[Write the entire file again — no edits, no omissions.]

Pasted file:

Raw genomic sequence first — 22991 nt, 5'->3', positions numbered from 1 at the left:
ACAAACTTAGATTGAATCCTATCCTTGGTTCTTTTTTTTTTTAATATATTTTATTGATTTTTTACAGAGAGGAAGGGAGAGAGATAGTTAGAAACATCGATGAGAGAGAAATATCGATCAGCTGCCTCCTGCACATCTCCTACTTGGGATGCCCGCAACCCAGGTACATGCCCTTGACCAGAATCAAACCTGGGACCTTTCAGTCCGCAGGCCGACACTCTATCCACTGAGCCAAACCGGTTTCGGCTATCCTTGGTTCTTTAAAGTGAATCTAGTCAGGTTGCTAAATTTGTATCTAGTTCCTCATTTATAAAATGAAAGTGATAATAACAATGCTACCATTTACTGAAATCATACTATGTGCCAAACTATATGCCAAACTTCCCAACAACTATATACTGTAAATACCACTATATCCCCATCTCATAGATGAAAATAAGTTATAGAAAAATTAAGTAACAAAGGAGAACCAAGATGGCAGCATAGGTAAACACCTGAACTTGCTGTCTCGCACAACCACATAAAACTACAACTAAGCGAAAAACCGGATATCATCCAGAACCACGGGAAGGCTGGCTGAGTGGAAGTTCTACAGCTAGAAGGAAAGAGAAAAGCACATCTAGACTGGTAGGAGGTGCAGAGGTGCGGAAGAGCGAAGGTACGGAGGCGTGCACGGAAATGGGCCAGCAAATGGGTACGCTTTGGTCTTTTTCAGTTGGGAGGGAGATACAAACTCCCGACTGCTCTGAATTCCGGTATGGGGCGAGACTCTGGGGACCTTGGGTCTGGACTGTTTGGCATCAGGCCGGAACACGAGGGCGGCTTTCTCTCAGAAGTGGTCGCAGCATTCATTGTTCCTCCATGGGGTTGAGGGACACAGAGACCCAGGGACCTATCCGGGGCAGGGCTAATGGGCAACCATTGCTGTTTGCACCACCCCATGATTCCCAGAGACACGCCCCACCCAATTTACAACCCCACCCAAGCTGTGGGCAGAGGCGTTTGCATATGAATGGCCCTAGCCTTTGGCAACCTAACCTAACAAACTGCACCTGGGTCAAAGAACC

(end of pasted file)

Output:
Raw genomic sequence first — 22991 nt, 5'->3', positions numbered from 1 at the left:
ACAAACTTAGATTGAATCCTATCCTTGGTTCTTTTTTTTTTTAATATATTTTATTGATTTTTTACAGAGAGGAAGGGAGAGAGATAGTTAGAAACATCGATGAGAGAGAAATATCGATCAGCTGCCTCCTGCACATCTCCTACTTGGGATGCCCGCAACCCAGGTACATGCCCTTGACCAGAATCAAACCTGGGACCTTTCAGTCCGCAGGCCGACACTCTATCCACTGAGCCAAACCGGTTTCGGCTATCCTTGGTTCTTTAAAGTGAATCTAGTCAGGTTGCTAAATTTGTATCTAGTTCCTCATTTATAAAATGAAAGTGATAATAACAATGCTACCATTTACTGAAATCATACTATGTGCCAAACTATATGCCAAACTTCCCAACAACTATATACTGTAAATACCACTATATCCCCATCTCATAGATGAAAATAAGTTATAGAAAAATTAAGTAACAAAGGAGAACCAAGATGGCAGCATAGGTAAACACCTGAACTTGCTGTCTCGCACAACCACATAAAACTACAACTAAGCGAAAAACCGGATATCATCCAGAACCACGGGAAGGCTGGCTGAGTGGAAGTTCTACAGCTAGAAGGAAAGAGAAAAGCACATCTAGACTGGTAGGAGGTGCAGAGGTGCGGAAGAGCGAAGGTACGGAGGCGTGCACGGAAATGGGCCAGCAAATGGGTACGCTTTGGTCTTTTTCAGTTGGGAGGGAGATACAAACTCCCGACTGCTCTGAATTCCGGTATGGGGCGAGACTCTGGGGACCTTGGGTCTGGACTGTTTGGCATCAGGCCGGAACACGAGGGCGGCTTTCTCTCAGAAGTGGTCGCAGCATTCATTGTTCCTCCATGGGGTTGAGGGACACAGAGACCCAGGGACCTATCCGGGGCAGGGCTAATGGGCAACCATTGCTGTTTGCACCACCCCATGATTCCCAGAGACACGCCCCACCCAATTTACAACCCCACCCAAGCTGTGGGCAGAGGCGTTTGCATATGAATGGCCCTAGCCTTTGGCAACCTAACCTAACAAACTGCACCTGGGTCAAAGAACC